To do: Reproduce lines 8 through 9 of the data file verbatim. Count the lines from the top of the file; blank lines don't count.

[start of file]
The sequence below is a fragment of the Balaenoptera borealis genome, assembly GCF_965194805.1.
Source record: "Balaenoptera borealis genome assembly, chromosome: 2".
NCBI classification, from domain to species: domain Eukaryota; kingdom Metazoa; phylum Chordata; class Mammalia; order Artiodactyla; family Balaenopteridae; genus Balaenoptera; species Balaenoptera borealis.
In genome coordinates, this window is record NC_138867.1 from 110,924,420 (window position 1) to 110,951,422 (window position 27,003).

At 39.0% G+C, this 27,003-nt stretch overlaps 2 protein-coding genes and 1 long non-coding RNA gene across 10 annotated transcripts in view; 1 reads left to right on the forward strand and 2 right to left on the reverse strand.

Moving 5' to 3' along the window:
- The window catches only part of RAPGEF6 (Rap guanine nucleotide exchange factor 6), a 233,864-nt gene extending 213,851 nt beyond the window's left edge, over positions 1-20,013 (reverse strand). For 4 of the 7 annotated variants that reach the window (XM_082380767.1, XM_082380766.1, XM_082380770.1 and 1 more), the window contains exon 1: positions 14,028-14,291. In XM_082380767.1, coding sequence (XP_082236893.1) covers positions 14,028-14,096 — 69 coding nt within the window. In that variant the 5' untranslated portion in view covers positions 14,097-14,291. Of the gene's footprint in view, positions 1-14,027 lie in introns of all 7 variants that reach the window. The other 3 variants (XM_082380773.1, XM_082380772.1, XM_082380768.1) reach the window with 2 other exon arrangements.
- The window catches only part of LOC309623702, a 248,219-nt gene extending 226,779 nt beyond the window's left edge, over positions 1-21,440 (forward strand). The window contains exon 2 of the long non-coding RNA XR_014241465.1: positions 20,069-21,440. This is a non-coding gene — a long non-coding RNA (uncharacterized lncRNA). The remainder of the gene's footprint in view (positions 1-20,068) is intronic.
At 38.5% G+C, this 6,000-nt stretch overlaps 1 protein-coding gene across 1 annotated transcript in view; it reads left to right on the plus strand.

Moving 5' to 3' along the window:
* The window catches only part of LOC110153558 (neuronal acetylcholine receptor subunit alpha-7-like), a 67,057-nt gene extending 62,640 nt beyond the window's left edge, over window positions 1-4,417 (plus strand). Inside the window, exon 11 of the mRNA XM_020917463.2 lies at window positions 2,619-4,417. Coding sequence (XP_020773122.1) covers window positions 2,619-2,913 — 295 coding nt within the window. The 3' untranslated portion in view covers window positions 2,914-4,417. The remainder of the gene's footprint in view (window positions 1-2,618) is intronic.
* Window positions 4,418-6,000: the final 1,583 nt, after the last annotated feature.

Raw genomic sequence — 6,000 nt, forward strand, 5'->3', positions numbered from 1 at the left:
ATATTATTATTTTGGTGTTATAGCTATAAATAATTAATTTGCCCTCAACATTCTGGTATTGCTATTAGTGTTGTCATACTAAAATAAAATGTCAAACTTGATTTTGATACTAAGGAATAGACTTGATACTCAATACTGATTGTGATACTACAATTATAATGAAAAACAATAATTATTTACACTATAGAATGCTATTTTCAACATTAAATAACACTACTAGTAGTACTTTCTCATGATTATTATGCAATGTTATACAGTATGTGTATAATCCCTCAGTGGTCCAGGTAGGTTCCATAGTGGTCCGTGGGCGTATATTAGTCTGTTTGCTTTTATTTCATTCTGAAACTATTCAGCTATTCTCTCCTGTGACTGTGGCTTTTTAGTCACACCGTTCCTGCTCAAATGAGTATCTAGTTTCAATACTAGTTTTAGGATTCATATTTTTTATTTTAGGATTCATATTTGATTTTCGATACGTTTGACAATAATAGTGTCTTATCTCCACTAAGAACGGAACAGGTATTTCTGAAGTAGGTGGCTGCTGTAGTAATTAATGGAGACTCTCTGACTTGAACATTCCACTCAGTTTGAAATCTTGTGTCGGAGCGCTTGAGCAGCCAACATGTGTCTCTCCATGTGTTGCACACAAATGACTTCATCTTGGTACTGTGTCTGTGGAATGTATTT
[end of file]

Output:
- The window catches only part of LOC309623702, a 248,219-nt gene extending 226,779 nt beyond the window's left edge, over positions 1-21,440 (forward strand). The window contains exon 2 of the long non-coding RNA XR_014241465.1: positions 20,069-21,440. This is a non-coding gene — a long non-coding RNA (uncharacterized lncRNA). The remainder of the gene's footprint in view (positions 1-20,068) is intronic.
At 38.5% G+C, this 6,000-nt stretch overlaps 1 protein-coding gene across 1 annotated transcript in view; it reads left to right on the plus strand.